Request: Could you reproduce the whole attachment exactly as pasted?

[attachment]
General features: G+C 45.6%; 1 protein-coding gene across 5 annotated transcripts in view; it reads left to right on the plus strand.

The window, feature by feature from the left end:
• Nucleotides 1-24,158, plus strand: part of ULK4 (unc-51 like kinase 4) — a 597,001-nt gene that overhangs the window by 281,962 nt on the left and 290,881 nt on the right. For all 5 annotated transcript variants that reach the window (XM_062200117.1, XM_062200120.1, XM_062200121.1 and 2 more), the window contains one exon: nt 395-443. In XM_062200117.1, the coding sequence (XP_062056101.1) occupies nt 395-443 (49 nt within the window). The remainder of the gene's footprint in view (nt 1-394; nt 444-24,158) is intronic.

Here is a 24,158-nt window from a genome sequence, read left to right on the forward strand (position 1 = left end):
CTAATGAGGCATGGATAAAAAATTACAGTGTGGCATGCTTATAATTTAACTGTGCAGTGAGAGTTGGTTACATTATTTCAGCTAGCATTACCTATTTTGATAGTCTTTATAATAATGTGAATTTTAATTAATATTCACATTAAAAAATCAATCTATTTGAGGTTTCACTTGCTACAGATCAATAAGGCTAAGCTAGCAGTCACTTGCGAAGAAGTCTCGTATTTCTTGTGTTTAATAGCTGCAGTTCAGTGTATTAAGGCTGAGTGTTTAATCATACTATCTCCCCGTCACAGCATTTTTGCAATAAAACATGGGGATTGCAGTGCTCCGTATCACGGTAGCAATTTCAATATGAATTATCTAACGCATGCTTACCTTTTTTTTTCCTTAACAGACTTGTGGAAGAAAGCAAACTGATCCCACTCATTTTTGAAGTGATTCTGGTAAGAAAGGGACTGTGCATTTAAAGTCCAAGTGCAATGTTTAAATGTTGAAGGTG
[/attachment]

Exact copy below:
General features: G+C 45.6%; 1 protein-coding gene across 5 annotated transcripts in view; it reads left to right on the plus strand.

The window, feature by feature from the left end:
• Nucleotides 1-24,158, plus strand: part of ULK4 (unc-51 like kinase 4) — a 597,001-nt gene that overhangs the window by 281,962 nt on the left and 290,881 nt on the right. For all 5 annotated transcript variants that reach the window (XM_062200117.1, XM_062200120.1, XM_062200121.1 and 2 more), the window contains one exon: nt 395-443. In XM_062200117.1, the coding sequence (XP_062056101.1) occupies nt 395-443 (49 nt within the window). The remainder of the gene's footprint in view (nt 1-394; nt 444-24,158) is intronic.

Here is a 24,158-nt window from a genome sequence, read left to right on the forward strand (position 1 = left end):
CTAATGAGGCATGGATAAAAAATTACAGTGTGGCATGCTTATAATTTAACTGTGCAGTGAGAGTTGGTTACATTATTTCAGCTAGCATTACCTATTTTGATAGTCTTTATAATAATGTGAATTTTAATTAATATTCACATTAAAAAATCAATCTATTTGAGGTTTCACTTGCTACAGATCAATAAGGCTAAGCTAGCAGTCACTTGCGAAGAAGTCTCGTATTTCTTGTGTTTAATAGCTGCAGTTCAGTGTATTAAGGCTGAGTGTTTAATCATACTATCTCCCCGTCACAGCATTTTTGCAATAAAACATGGGGATTGCAGTGCTCCGTATCACGGTAGCAATTTCAATATGAATTATCTAACGCATGCTTACCTTTTTTTTTCCTTAACAGACTTGTGGAAGAAAGCAAACTGATCCCACTCATTTTTGAAGTGATTCTGGTAAGAAAGGGACTGTGCATTTAAAGTCCAAGTGCAATGTTTAAATGTTGAAGGTG